Prince died from an accidental overdose of the prescription painkilling drug fentanyl, a drug known as an opioid or opiate. Prince might the famous person to die this way, but he’s far from the only one.
Overdoses related to prescription opioids killed more than 183,000 Americans from 1999 to 2015, according to the Centers for Disease Control and Prevention (CDC). Opioid overdoses killed 15,000 in 2015 alone.
Fentanyl and other opioids are curious drugs. On one hand, they can provide much-welcomed relief for pain related to many conditions. On the other hand, users can become addicted to opioids quickly.
These addictions do not spare anyone. An opioid addict can be rich and famous, like Prince, or middle class, or poor. You can find opioid addicts of all ages, income levels, and geographic areas. There is no typical opioid abuser, just as there is no typical addict or alcohol abuser.
The fact that many opioids/opiates are legal doesn’t make them any safer. In fact, some people may believe that they’re safer because doctors prescribed them in the first place. Many opioids are prescriptions, which means that people have a limited supply. But addiction is powerful, and many people go through great lengths to get their fixes.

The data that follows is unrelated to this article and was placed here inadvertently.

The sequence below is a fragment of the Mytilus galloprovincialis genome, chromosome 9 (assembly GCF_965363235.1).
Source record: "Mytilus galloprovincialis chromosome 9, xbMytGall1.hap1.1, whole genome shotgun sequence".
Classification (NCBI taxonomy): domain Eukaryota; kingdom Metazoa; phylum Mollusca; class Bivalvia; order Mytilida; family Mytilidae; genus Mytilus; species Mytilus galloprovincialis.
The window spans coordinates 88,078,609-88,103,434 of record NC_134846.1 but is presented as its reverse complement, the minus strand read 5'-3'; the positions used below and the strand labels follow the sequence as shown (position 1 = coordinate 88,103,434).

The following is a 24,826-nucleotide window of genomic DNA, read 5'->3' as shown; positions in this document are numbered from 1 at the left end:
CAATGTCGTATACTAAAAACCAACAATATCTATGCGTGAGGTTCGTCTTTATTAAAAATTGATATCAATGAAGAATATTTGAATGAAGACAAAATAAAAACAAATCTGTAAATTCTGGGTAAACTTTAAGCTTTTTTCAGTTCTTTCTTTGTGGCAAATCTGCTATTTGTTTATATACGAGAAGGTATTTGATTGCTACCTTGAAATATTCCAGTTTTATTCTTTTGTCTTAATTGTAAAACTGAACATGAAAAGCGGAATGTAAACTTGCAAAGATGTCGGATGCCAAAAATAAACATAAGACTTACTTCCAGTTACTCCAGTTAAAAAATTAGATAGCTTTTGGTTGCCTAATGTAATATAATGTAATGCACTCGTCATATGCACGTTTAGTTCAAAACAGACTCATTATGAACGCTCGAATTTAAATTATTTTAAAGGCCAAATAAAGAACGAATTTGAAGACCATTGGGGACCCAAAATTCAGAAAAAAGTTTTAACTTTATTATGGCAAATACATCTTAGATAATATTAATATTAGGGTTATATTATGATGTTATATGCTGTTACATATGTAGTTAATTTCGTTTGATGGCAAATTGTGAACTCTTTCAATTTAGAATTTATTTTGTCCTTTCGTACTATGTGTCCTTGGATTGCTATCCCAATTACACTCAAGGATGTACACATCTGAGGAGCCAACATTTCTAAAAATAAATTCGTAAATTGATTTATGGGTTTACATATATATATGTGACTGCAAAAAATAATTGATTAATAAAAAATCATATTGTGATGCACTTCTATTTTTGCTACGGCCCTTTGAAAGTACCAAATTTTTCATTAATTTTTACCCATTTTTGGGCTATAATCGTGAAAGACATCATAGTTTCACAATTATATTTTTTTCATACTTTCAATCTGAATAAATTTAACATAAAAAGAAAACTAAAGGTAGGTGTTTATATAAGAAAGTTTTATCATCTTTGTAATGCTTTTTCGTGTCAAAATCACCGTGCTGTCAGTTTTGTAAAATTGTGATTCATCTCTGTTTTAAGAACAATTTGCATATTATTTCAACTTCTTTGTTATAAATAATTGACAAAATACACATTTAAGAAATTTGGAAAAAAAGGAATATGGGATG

This can involve doctor shopping, a practice in which people go to different doctors to acquire different prescriptions. It can involve stealing prescription drugs from others. It can involve buying prescription drugs illegally. It can also involve using other, similar drugs that are easier to buy.
One of these drugs is heroin. As a consequence, great numbers of people abuse heroin. Heroin users, too, are not a unified group. People with problems related to heroin and other opioids could be old or young, rich or poor, male or female. They could even be Prince.